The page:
“My grandmother died a few years ago at the age of ninety-eight. Shortly before her death, we showed her a photograph of herself that had been taken a third of a century earlier. Her failing eyes couldn’t see the picture very well; and, the only question she asked was: ‘What dress did I have on?’ Think of it! An old woman in her last December, bedridden, weary with age as she lay within the shadow of the century mark, her memory fading so fast that she was no longer able to recognize even her own daughters, still interested in knowing what dress she had worn a third of a century before! I was at her bedside when she asked that question. It left an impression on me that will never fade.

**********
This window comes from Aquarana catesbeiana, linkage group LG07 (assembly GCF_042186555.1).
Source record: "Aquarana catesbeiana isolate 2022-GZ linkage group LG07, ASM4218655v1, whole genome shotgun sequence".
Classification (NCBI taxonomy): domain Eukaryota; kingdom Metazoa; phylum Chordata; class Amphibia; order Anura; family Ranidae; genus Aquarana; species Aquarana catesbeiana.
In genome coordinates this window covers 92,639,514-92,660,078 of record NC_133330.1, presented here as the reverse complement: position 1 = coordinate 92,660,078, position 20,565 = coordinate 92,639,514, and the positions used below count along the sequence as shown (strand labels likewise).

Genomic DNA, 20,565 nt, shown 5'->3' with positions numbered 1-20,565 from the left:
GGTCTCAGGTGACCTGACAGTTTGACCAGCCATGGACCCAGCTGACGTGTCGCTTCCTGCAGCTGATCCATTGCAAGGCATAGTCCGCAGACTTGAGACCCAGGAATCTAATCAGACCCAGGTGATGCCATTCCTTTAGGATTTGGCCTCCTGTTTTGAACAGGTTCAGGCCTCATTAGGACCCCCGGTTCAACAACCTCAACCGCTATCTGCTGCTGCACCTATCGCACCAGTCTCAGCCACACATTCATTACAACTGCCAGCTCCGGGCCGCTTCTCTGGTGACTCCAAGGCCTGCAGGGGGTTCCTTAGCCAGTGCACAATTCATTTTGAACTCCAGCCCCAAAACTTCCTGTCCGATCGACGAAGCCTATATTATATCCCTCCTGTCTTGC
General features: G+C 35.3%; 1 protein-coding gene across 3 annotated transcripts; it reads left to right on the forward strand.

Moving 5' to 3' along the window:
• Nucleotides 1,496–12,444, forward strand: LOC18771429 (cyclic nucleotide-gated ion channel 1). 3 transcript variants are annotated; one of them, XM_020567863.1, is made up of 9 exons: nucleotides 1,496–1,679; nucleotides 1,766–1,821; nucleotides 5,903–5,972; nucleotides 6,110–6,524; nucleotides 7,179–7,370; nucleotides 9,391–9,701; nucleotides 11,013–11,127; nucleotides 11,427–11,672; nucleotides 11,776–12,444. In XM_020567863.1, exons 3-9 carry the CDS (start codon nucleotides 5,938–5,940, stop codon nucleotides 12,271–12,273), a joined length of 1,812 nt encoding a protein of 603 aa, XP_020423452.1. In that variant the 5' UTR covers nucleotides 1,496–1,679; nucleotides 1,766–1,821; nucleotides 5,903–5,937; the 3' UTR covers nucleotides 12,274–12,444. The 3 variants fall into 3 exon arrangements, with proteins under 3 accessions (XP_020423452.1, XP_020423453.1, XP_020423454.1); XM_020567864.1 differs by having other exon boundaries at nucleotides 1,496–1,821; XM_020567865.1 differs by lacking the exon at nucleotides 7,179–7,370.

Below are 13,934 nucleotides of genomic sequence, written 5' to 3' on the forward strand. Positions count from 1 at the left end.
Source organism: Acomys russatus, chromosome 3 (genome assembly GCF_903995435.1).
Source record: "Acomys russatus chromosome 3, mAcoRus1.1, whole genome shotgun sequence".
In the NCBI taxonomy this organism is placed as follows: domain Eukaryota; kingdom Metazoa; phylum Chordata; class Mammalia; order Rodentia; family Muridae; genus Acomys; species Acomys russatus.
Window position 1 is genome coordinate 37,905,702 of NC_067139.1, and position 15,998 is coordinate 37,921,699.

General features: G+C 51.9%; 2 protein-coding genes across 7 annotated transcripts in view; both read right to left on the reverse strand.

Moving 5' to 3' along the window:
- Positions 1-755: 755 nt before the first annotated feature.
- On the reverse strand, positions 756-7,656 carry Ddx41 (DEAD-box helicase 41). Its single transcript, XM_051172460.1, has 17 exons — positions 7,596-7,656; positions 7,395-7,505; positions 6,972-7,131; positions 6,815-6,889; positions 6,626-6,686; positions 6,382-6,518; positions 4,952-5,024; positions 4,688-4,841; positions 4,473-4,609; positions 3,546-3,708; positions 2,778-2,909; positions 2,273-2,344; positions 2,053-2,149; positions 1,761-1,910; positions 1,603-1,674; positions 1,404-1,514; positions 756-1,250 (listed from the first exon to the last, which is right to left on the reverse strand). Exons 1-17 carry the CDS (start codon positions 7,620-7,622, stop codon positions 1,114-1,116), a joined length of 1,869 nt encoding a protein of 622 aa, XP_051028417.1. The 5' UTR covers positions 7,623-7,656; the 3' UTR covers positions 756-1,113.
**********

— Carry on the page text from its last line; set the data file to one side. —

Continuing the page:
“The men who are reading these lines can’t remember what suits or shirts they wore five years ago; and, they haven’t the remotest desire to remember them. But, women—they are different; and, we American men ought to recognize it. [¶] … And, while you’re about it, don’t be afraid to let her know how important she is to your happiness. Disraeli was as great a statesman as England ever produced. Yet, as we’ve seen, he wasn’t ashamed to let the world know how much he ‘owed to the little woman.’
“Just the other day, while perusing a magazine, I came across this. It’s from an interview with Eddie Cantor: ‘I owe more to my wife than to anyone else in the world. She was my best pal as a boy. She helped me to go straight. And, after we married, she saved every dollar and invested it and reinvested it. She built up a fortune for me We have five lovely children. And, she’s made a wonderful home for me, always. If I’ve gotten anywhere, give her the credit.’